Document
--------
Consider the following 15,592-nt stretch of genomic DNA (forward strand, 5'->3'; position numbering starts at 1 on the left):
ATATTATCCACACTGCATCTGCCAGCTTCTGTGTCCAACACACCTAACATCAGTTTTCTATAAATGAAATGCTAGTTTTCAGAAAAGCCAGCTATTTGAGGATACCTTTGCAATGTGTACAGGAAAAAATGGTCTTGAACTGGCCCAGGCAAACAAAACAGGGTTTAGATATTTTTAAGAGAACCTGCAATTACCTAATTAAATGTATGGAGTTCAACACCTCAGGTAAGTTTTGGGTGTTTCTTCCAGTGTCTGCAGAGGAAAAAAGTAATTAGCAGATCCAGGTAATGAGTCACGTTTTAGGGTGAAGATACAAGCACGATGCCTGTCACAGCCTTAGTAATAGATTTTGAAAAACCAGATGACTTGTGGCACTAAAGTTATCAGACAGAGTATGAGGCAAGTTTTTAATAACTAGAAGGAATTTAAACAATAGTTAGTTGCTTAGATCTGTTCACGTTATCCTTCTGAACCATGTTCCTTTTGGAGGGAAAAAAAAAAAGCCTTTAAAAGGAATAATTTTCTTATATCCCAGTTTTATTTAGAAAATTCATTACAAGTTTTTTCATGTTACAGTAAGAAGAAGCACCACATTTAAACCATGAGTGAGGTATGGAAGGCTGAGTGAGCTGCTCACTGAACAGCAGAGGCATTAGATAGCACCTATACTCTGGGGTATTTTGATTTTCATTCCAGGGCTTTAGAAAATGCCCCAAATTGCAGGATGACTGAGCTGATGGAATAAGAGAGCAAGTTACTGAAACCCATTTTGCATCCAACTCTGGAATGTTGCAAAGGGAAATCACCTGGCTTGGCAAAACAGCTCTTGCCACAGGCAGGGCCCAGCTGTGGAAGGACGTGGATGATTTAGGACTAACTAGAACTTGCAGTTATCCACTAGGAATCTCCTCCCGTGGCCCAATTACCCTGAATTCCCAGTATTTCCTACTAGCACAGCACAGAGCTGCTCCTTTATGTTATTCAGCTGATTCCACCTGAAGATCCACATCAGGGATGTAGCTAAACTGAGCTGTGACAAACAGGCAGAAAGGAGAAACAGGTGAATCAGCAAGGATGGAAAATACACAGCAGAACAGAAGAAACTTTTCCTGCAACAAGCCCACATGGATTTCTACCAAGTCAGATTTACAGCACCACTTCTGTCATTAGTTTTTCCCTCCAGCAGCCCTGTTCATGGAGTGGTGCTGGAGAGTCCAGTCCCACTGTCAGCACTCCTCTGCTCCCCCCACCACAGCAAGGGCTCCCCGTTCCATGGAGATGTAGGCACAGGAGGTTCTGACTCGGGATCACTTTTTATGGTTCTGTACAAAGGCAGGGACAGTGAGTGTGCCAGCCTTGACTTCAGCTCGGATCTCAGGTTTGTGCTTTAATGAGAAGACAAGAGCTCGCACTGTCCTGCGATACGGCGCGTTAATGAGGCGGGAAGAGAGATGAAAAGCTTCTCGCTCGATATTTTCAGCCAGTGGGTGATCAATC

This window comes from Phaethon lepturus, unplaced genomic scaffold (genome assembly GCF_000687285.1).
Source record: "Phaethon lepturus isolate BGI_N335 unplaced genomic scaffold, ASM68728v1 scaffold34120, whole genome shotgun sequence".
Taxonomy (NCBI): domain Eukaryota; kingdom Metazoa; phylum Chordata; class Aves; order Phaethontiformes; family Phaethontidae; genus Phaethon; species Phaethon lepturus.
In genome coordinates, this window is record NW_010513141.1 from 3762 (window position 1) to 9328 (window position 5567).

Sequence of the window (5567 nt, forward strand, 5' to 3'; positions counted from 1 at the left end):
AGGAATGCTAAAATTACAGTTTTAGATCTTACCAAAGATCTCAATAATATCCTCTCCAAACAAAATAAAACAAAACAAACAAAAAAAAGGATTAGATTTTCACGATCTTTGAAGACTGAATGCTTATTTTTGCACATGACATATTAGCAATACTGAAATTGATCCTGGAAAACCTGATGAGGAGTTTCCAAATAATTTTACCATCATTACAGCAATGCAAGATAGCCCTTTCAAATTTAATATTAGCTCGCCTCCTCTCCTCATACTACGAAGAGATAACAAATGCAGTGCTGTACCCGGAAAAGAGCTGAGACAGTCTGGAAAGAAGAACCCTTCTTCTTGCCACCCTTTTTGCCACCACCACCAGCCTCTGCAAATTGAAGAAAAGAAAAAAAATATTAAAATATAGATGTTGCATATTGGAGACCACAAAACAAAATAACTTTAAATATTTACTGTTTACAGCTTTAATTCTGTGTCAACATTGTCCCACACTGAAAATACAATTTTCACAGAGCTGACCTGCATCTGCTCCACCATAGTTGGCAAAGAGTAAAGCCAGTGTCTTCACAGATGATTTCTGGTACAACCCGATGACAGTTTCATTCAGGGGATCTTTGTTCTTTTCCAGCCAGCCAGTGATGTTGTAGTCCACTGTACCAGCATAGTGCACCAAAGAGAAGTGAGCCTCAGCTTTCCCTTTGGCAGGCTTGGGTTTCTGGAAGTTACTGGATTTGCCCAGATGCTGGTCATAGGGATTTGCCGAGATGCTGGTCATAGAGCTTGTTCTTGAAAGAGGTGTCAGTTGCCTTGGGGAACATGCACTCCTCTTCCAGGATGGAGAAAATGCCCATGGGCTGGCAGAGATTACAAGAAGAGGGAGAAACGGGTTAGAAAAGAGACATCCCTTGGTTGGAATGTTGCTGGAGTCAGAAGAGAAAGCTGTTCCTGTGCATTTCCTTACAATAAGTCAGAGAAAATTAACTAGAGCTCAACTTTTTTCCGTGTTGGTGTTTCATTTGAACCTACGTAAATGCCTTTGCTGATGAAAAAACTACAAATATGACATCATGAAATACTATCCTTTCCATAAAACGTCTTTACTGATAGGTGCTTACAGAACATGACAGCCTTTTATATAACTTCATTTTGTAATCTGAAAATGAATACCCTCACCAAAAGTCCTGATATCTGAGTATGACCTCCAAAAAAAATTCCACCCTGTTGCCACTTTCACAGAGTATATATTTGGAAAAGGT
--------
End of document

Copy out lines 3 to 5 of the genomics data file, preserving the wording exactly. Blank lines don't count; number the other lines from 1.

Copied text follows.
This window comes from Phaethon lepturus, unplaced genomic scaffold (genome assembly GCF_000687285.1).
Source record: "Phaethon lepturus isolate BGI_N335 unplaced genomic scaffold, ASM68728v1 scaffold34120, whole genome shotgun sequence".
Taxonomy (NCBI): domain Eukaryota; kingdom Metazoa; phylum Chordata; class Aves; order Phaethontiformes; family Phaethontidae; genus Phaethon; species Phaethon lepturus.